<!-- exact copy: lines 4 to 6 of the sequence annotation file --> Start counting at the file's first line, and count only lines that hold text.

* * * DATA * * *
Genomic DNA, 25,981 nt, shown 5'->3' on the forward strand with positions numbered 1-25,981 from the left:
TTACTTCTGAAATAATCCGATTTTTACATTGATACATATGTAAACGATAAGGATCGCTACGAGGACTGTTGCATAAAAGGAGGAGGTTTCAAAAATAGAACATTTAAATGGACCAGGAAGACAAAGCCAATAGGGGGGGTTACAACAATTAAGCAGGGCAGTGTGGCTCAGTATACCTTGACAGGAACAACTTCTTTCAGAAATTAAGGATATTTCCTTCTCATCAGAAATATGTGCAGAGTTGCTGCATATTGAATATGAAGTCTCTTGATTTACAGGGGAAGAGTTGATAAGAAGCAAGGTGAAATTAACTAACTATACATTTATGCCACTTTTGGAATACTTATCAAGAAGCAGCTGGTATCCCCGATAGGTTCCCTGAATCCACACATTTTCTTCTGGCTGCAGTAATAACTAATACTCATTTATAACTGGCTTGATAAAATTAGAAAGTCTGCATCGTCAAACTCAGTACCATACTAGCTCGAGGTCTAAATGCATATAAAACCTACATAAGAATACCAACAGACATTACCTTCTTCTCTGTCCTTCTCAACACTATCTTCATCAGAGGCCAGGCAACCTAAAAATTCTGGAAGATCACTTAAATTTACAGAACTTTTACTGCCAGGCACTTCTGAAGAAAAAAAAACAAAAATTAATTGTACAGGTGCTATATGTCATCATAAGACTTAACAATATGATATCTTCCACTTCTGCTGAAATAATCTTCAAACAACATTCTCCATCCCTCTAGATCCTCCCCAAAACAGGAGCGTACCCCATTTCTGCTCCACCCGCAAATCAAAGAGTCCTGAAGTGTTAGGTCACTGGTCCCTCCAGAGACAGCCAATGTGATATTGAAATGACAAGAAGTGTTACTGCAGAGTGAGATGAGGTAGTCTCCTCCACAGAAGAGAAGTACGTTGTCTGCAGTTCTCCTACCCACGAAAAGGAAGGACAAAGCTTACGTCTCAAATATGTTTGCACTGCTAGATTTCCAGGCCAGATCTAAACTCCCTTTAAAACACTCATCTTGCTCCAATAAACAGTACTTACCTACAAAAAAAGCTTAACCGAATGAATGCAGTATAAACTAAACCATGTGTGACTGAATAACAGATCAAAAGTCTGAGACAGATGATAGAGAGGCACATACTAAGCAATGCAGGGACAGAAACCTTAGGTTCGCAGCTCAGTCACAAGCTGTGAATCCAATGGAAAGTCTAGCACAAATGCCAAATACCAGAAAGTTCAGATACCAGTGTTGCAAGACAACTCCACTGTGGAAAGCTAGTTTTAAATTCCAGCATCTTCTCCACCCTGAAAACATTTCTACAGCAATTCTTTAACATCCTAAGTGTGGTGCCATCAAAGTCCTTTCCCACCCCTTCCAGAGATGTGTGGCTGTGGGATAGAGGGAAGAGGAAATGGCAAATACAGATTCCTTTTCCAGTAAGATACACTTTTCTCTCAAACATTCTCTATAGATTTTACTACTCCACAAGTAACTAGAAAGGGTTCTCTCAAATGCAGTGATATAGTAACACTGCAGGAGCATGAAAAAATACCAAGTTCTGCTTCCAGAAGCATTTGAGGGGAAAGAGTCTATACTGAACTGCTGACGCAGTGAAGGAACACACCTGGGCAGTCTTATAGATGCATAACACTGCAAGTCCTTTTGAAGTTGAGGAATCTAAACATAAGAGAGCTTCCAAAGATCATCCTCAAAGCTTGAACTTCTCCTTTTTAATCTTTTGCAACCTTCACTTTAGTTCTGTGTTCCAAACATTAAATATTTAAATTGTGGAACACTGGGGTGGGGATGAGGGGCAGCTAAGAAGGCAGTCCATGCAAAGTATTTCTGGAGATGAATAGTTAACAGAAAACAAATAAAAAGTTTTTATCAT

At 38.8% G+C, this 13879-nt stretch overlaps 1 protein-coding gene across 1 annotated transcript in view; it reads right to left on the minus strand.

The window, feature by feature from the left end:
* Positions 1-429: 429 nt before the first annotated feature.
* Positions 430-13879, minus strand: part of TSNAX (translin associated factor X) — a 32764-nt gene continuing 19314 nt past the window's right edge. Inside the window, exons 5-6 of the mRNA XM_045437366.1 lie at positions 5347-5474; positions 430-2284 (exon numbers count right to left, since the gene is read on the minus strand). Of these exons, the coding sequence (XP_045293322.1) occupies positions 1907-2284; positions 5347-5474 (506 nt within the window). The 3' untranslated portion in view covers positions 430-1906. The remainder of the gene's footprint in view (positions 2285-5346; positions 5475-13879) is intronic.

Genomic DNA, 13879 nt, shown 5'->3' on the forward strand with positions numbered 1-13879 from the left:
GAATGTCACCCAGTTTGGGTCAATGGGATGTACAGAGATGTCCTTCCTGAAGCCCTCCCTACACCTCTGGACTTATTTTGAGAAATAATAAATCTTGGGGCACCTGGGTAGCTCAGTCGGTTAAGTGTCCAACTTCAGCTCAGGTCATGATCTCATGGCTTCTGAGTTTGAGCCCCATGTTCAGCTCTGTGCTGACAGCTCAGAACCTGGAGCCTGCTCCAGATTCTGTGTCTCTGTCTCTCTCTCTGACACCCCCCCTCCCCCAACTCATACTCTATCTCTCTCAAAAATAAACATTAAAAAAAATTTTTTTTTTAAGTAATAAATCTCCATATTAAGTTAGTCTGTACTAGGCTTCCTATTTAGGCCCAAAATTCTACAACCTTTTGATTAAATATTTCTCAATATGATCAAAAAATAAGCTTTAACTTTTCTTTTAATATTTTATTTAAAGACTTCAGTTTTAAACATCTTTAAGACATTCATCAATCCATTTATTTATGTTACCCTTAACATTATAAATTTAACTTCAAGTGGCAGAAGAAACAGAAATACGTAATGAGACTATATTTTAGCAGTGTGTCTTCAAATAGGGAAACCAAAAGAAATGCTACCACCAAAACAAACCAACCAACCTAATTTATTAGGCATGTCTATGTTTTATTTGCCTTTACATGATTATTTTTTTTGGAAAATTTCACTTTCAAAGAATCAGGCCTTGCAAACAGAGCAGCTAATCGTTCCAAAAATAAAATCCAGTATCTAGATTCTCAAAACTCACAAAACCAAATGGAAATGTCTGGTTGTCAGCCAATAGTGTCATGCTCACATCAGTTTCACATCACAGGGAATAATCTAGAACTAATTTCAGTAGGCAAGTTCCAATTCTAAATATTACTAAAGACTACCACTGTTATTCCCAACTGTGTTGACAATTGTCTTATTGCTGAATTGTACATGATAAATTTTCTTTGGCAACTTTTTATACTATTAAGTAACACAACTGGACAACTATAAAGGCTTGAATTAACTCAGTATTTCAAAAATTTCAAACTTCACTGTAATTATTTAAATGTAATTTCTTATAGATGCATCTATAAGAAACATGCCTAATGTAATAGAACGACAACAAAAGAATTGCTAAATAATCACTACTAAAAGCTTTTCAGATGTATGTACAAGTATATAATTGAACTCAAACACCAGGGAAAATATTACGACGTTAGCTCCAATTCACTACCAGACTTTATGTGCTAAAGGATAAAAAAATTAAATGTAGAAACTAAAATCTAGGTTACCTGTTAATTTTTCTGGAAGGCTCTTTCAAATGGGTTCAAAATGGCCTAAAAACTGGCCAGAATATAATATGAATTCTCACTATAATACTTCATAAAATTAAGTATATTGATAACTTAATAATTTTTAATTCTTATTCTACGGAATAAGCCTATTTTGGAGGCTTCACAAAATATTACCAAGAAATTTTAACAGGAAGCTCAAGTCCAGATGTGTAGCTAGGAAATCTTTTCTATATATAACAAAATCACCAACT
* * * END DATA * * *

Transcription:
The window, feature by feature from the left end:
* Positions 1-429: 429 nt before the first annotated feature.
* Positions 430-13879, minus strand: part of TSNAX (translin associated factor X) — a 32764-nt gene continuing 19314 nt past the window's right edge. Inside the window, exons 5-6 of the mRNA XM_045437366.1 lie at positions 5347-5474; positions 430-2284 (exon numbers count right to left, since the gene is read on the minus strand). Of these exons, the coding sequence (XP_045293322.1) occupies positions 1907-2284; positions 5347-5474 (506 nt within the window). The 3' untranslated portion in view covers positions 430-1906. The remainder of the gene's footprint in view (positions 2285-5346; positions 5475-13879) is intronic.